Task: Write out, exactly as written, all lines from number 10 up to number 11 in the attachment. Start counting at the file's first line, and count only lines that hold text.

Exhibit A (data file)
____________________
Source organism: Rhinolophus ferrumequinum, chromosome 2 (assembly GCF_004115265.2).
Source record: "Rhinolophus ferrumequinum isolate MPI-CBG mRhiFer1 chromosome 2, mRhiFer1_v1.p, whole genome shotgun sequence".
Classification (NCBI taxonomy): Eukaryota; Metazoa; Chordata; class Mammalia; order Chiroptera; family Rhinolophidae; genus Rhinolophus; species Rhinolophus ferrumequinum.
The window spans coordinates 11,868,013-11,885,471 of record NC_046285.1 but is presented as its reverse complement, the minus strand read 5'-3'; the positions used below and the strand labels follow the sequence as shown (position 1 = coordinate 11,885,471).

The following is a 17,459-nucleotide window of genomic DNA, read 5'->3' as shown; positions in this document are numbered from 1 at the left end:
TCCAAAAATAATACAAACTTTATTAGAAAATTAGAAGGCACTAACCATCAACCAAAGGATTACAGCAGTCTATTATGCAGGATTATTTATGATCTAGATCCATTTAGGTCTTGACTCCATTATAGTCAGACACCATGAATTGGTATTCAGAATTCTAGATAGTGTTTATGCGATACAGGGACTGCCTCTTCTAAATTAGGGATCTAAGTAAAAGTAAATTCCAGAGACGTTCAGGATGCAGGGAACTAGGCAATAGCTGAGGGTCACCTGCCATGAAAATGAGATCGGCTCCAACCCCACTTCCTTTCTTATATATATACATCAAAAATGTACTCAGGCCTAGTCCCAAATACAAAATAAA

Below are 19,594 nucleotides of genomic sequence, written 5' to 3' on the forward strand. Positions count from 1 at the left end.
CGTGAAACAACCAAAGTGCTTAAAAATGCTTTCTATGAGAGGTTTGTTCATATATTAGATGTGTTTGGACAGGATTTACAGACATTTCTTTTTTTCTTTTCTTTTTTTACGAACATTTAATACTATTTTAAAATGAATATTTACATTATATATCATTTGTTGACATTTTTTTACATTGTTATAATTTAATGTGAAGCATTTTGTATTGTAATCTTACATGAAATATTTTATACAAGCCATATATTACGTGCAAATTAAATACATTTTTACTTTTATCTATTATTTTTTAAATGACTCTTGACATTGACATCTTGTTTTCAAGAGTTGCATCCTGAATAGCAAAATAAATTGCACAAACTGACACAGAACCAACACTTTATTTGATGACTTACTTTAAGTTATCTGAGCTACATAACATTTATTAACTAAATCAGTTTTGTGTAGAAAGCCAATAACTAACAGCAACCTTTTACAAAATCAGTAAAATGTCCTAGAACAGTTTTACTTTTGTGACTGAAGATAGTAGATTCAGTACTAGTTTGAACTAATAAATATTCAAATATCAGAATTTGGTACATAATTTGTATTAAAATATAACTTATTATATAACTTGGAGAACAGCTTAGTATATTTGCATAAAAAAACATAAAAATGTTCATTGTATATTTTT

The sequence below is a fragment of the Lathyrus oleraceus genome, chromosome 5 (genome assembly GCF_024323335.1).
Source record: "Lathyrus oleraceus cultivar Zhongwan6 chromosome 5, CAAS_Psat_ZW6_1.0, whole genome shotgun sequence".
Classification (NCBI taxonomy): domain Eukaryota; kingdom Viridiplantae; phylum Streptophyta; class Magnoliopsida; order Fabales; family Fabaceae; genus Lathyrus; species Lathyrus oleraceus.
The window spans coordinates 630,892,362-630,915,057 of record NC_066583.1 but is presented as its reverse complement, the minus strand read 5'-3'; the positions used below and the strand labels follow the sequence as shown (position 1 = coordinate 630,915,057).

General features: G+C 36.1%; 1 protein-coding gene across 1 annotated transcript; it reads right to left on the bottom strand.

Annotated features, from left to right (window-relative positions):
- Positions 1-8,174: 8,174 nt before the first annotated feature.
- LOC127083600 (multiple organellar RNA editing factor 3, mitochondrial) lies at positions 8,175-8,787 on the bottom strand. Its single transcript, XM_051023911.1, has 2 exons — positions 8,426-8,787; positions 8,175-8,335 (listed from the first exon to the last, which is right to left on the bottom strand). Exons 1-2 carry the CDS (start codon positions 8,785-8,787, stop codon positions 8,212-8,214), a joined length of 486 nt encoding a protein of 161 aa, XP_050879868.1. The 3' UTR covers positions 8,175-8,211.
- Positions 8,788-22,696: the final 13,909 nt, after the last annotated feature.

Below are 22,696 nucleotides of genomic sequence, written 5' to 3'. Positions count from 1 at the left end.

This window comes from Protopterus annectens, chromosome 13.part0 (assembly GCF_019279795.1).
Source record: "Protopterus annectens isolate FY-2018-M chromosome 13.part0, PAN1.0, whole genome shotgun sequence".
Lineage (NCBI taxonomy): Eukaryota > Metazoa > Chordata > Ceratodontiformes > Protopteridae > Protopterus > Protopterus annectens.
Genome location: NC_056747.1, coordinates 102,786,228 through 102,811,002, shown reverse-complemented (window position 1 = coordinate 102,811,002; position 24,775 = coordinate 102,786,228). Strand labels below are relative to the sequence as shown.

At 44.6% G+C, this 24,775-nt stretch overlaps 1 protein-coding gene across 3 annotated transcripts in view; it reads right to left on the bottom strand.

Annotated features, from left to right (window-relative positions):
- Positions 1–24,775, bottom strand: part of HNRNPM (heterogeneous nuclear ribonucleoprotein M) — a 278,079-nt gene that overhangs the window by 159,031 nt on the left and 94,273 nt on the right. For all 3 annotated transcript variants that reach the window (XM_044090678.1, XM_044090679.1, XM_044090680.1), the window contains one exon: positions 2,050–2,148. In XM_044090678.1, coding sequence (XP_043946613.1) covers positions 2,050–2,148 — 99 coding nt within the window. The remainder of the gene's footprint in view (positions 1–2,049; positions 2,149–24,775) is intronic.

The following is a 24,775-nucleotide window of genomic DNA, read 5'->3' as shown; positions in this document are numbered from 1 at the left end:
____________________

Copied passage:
Source record: "Lathyrus oleraceus cultivar Zhongwan6 chromosome 5, CAAS_Psat_ZW6_1.0, whole genome shotgun sequence".
Classification (NCBI taxonomy): domain Eukaryota; kingdom Viridiplantae; phylum Streptophyta; class Magnoliopsida; order Fabales; family Fabaceae; genus Lathyrus; species Lathyrus oleraceus.